The gentleman at check-in (whose name I unfortunately missed) had a deep voice with exceptionally well-annunciated English. I went to offer my passport and credit card and he promptly let me know that those things “wouldn’t be necessary”. I kind of chuckled inside a bit — apparently, they aren’t concerned that SLH guests won’t pay for their incidentals.
I’m not quite sure how to describe it, but there was a clear air of luxury in the check-in process that came from a slow and deliberate confidence in the way things were explained. Breakfast would be served from 7am to 11am in the dining room and would of course be complimentary for us. That’s courtesy of booking through Hyatt: all World of Hyatt members, even those with no status, get free breakfast and 2pm late checkout at SLH properties. Breakfast was really good (more on that below), making it well worthwhile to book through Hyatt.
At the end of the check-in process, the agent walked us to our room. Pictures don’t really do it justice: walking through the halls made this place look really impressive.
But we did have to walk. As our agent was quite tall (and I am quite not tall), I felt like I was really hustling to keep up. My wife carrying our oversized bowling ball of a baby was getting winded as well when the check-in rep mentioned that our room was literally at the other end of the hotel. We walked in and the room was fine — there was a small hallway, with a bathroom off one side of it and a bedroom off the other side. The room felt semi-sauna-like — I was quite surprised that the AC hadn’t been turned on in advance. I was further surprised not to find a crib in the room on arrival — those are precisely the kinds of things that lead me to generally prefer chain hotels over indie properties. The agent left and I went to work trying to figure out how to turn on the AC.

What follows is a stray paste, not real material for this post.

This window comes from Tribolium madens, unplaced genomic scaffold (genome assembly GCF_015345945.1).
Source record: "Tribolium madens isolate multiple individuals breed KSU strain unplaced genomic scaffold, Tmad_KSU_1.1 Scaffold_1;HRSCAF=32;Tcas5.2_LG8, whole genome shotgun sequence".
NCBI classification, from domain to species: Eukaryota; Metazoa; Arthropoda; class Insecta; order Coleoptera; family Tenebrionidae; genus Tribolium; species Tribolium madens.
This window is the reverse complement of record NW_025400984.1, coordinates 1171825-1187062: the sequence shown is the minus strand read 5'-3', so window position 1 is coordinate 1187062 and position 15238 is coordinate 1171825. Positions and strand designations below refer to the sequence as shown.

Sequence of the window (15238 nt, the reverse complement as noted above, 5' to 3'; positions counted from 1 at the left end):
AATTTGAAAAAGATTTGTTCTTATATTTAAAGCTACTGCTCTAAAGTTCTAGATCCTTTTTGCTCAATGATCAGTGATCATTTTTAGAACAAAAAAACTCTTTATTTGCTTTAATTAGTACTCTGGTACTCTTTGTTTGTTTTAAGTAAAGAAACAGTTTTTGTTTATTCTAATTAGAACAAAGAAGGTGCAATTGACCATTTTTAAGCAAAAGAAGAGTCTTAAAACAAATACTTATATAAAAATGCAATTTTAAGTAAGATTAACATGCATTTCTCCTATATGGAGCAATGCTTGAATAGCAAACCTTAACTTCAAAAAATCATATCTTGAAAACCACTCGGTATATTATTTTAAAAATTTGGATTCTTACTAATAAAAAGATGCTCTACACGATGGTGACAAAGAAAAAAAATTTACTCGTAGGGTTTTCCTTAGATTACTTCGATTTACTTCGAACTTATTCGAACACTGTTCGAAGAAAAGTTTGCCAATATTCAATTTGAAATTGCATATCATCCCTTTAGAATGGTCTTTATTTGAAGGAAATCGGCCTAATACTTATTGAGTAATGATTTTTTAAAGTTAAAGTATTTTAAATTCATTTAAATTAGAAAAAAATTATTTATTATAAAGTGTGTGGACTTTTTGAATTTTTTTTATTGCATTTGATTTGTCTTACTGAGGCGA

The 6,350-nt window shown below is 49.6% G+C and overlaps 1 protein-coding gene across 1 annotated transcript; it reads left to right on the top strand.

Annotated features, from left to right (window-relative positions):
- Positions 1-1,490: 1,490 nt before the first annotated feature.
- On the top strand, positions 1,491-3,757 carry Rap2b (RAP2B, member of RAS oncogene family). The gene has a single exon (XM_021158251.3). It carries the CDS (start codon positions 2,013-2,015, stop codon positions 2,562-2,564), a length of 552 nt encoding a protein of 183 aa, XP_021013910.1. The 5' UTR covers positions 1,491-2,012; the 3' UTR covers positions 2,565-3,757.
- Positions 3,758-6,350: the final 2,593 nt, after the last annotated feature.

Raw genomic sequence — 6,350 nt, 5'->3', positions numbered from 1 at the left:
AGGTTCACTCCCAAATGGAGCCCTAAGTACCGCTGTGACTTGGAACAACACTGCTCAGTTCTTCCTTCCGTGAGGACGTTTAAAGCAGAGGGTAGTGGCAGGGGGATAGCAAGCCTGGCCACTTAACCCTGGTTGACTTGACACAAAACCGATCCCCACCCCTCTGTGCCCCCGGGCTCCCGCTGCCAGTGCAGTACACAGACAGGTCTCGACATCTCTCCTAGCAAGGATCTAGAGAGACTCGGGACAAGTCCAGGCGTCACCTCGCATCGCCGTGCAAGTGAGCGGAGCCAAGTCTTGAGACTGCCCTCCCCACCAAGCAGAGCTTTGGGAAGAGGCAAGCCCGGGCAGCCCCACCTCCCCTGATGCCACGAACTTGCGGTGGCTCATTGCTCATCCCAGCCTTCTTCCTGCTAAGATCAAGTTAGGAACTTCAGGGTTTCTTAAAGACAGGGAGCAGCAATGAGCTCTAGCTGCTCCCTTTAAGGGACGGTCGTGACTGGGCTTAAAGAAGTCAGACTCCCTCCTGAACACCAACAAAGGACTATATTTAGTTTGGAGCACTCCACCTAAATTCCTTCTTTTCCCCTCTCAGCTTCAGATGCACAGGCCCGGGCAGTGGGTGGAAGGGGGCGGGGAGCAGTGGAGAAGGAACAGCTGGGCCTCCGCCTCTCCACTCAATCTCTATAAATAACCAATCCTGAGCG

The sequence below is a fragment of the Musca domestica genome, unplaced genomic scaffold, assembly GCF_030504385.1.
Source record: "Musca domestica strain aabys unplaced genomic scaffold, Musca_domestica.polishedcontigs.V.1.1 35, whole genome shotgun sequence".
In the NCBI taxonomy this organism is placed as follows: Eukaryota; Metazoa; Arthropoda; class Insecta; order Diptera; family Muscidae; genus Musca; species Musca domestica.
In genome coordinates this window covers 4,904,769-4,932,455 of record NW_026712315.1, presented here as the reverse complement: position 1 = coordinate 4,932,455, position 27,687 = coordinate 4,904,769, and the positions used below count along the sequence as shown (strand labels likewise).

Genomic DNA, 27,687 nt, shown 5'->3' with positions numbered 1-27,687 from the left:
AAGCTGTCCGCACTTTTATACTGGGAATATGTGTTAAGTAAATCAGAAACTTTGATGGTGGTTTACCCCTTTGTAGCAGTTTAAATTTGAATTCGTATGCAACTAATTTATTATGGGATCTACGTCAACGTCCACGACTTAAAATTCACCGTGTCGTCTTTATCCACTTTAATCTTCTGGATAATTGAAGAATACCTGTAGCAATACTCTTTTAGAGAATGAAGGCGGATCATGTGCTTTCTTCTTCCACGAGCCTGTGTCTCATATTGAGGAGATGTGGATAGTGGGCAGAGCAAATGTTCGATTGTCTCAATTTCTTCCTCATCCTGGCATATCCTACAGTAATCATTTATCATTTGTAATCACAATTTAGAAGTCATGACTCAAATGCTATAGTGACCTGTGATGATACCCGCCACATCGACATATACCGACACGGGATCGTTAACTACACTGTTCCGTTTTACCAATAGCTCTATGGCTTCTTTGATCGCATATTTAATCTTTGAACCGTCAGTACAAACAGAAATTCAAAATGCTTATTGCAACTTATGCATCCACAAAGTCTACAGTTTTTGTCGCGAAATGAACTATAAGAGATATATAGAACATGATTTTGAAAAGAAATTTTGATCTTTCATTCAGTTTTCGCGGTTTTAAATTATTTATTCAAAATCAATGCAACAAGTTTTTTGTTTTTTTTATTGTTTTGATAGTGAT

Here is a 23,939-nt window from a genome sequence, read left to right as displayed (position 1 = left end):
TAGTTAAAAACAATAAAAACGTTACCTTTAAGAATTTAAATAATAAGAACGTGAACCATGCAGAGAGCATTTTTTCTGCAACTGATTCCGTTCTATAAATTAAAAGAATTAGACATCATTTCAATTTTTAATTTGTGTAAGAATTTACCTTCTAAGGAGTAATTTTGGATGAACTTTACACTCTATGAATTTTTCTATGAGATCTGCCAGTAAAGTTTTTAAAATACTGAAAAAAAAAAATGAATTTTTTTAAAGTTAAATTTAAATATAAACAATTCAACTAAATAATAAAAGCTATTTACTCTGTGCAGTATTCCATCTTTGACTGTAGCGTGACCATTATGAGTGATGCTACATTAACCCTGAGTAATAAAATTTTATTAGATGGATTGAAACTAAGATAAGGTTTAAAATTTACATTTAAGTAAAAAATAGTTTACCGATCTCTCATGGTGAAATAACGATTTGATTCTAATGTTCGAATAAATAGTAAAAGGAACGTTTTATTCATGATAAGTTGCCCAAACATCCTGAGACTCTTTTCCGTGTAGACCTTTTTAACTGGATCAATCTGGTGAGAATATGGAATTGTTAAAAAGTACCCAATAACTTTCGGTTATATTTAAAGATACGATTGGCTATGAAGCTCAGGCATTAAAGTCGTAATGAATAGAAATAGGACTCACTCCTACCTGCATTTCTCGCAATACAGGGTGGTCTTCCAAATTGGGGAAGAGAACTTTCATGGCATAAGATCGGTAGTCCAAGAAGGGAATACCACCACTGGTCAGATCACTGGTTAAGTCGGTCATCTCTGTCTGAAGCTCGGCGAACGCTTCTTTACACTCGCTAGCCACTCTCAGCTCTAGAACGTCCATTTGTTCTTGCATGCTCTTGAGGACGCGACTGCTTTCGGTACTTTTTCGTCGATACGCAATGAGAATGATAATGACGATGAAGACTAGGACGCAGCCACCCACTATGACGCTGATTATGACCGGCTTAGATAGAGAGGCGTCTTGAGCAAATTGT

About 5 minutes later and before I’d even finished figuring out the AC situation, I heard a knock on the door and barely looked up before our check-in agent had burst into the room huffing and puffing and spitting something out about how he was hoping he could get back before we started unpacking so it wouldn’t be unpleasant to move. He apologized — we had inadvertently been assigned the wrong room. He had literally walked all the way back to reception, which I’ll re-emhpasize was at the total opposite end of the castle, realized there was a mistake, and must have sprinted down the halls of the castle to stop us from unpacking in the room that was probably in the category that we actually booked. We later said amongst ourselves that we just can’t see that happening at most hotels: we certainly didn’t complain or express any disappointment in our room; I have to imagine most hotels would think, “oh well — they seem to be fine with the room they got” and move on and upgrade someone else. The fact that the agent didn’t even call but rather ran down the hallways to fix it seemed above and beyond what I’d expect.
At any rate, I’m somewhat hopeful that we weren’t just lucky in getting an upgrade: he later mentioned that as he walked back to reception he began questioning our room assignment because they “never assign that room to SLH members”. I’m sure that isn’t entirely true — with only 62 total rooms, if the hotel is any sort of busy I would imagine you may indeed get the room you booked (as is the case with any busy hotel), but it sounds like folks booking through Hyatt are fairly likely to score an upgrade of some sort if available.